Excerpted from Rabbi Blech’s just published haggadah, Redemption, Then and Now.
What is the single most important idea of the Passover Seder?
For me, it's always been captured best by the very word that gives it its name. The ritual of this night that commemorates the birth of the Jewish people on the eve of our exodus from Egypt is called Seder because it summarizes our unique understanding of history and the role played by God in the course of human events.
Let me explain.
The very first commandment of the 10 given on Sinai links God's identity with the Passover story: I am the Lord your God who took you out of the land of Egypt, the house of bondage. It is, on the surface, a very strange way for the Almighty to define himself. After all, it is the very first statement introducing us to the reality of an all-powerful being, of a deity worthy of being worshiped. Could not God have chosen something far more formidable to illustrate his greatness? Wouldn't it mean much more to us if God's claim to our obedience were to have been expressed with the words I am the Lord your God who created the heavens and the earth? The fact that God liberated us from slavery was a wonderful achievement but even human beings like Abraham Lincoln have been great emancipators. However only God himself can lay claim to the role of creator.
It is a profound question that has intrigued countless Jewish commentators. In one of the most famous philosophic works of the medieval period, the Kuzari, Rabbi Yehudah Halevi puts this very difficulty into the mouth of the pagan King of the Kahzars in the imagined dialogue between him and the Rabbi who was summoned to assist in his search for religious truth. Why would God, the King wonders, choose a relatively minor event to make His power known if He is in fact the creator of the entire universe?
The answer is rooted in the reality that most people in fact are not atheists. It's hard to deny the existence of a higher divine power who brought this whole world into existence. Every part of the miraculous structure and design of our bodies, every glance at the heavens and every glimpse of the wondrous workings of nature force us to agree with the psalmist that "the heavens declare the glory of God and the firmament shows his handiwork."
The true difficulty is not to convince people of the fallacy of atheism. Both intellectually and intuitively mankind knows there must be a God. The first commandment didn’t come to proclaim what was already self-evident. What is difficult to grasp however, for the millions of people on this earth who feel estranged from God is that the creator really cares about all those whom he created. The heresy that needs most to be addressed is Deism. Deism acknowledges that the brilliant design of the world forces us to accept a Designer, just as a watch must have had a watchmaker. But just as the watchmaker no longer has an ongoing relationship with the watch he brought into being so too is God surely indifferent to the lives of its inhabitants or to its ultimate destiny.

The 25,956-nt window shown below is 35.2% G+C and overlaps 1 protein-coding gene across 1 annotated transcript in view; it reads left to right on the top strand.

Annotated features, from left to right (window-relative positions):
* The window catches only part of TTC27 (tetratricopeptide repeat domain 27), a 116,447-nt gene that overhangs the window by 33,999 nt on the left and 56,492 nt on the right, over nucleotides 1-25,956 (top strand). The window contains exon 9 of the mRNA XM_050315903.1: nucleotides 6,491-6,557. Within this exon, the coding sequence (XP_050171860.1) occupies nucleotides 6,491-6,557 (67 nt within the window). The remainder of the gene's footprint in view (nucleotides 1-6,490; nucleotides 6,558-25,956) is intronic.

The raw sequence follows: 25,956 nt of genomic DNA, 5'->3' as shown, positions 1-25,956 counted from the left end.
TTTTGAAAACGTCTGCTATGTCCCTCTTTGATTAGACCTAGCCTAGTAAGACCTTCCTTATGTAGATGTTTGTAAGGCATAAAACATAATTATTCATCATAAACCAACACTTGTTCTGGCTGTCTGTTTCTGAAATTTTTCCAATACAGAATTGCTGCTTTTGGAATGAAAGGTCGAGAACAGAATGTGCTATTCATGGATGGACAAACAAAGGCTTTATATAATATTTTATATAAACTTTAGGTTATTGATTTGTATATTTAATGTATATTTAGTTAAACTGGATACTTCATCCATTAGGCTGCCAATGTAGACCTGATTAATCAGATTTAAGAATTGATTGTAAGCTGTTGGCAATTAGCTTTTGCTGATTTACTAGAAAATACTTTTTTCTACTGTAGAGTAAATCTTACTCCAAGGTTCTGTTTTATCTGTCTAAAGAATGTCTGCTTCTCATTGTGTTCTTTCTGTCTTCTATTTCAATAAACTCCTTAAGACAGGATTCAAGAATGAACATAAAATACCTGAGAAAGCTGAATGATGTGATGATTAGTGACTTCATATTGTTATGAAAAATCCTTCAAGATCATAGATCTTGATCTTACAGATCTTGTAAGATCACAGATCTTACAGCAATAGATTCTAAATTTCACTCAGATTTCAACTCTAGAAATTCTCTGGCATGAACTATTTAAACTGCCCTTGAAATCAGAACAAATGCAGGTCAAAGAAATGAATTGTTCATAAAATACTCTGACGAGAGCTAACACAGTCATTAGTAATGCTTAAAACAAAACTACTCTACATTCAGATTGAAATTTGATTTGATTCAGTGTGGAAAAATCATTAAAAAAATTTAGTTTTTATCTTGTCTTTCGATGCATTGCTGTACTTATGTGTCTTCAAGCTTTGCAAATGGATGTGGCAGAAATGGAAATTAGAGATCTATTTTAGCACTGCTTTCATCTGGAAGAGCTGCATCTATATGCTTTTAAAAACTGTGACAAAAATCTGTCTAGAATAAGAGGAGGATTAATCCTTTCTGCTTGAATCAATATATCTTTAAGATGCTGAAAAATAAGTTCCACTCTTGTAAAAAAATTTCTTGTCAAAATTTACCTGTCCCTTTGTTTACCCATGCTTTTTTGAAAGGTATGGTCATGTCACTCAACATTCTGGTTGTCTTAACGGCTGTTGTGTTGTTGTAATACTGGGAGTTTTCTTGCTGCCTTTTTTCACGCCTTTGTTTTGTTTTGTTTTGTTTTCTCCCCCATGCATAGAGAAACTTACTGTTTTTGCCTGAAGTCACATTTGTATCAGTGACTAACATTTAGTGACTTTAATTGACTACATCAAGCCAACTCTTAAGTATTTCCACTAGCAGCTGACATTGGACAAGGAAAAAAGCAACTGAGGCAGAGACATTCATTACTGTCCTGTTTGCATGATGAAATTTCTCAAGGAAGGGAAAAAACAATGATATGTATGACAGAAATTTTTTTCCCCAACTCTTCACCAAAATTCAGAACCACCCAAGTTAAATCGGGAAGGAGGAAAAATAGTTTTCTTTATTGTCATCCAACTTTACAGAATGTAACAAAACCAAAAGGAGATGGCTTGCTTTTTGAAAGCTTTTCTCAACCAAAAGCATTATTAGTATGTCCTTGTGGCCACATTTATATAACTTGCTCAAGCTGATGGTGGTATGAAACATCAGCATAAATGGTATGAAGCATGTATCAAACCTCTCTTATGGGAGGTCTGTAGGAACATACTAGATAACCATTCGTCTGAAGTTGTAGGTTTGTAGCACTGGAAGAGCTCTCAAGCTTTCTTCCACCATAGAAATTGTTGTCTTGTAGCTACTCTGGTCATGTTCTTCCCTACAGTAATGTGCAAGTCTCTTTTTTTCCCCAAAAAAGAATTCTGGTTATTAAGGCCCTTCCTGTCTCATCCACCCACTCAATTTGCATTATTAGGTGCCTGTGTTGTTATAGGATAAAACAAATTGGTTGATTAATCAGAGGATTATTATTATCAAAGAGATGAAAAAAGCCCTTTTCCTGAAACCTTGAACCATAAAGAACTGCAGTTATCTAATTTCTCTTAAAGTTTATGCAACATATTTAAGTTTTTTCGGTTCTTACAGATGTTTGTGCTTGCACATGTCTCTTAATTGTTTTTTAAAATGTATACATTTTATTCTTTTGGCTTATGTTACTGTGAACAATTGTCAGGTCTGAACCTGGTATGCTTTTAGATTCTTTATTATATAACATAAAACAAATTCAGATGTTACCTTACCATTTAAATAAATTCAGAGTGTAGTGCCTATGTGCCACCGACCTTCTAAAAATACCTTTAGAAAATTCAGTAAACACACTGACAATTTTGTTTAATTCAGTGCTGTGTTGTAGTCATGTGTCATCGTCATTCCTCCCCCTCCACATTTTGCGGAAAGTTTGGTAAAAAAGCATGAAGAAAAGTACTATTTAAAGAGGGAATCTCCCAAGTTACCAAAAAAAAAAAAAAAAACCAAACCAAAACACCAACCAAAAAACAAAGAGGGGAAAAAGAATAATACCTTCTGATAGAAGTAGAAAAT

To be a deist is to believe in God – but in a God who truly doesn't matter. A deist would hardly deign to pray, for after all no one is really listening. A deist would be hard put to follow any divine commandments since he is certain the commander isn’t concerned enough to take note of his compliance or disobedience. A deist couldn't possibly accept a concept like messianic redemption at the end of days since the Creator long ago lost interest in the meaningless meanderings of his creations.
God is a God of history who maintains a personal relationship with every one of us created in His image.
The God whom we met at Sinai wanted above all to refute the heresy that denied not his existence but his ongoing concern. When He told us I am the Lord your God who took you out of the land of Egypt, the house of bondage, He wanted to impress upon us the idea, as Yehudah Halevi put it, that He is a God of history who maintains a personal relationship with every one of us created in His image.
Note carefully, said the commentators, that in the Hebrew phrase for I am the Lord your God the word for your is grammatically in the singular. It is as if God is speaking directly to every one of us, promising an ongoing special relationship.
And because God is a personal God who continues to care about us, about the fate of the Jewish people and the ultimate future of mankind, history becomes meaningful. It is orchestrated from Above. It has a pre-ordained destiny.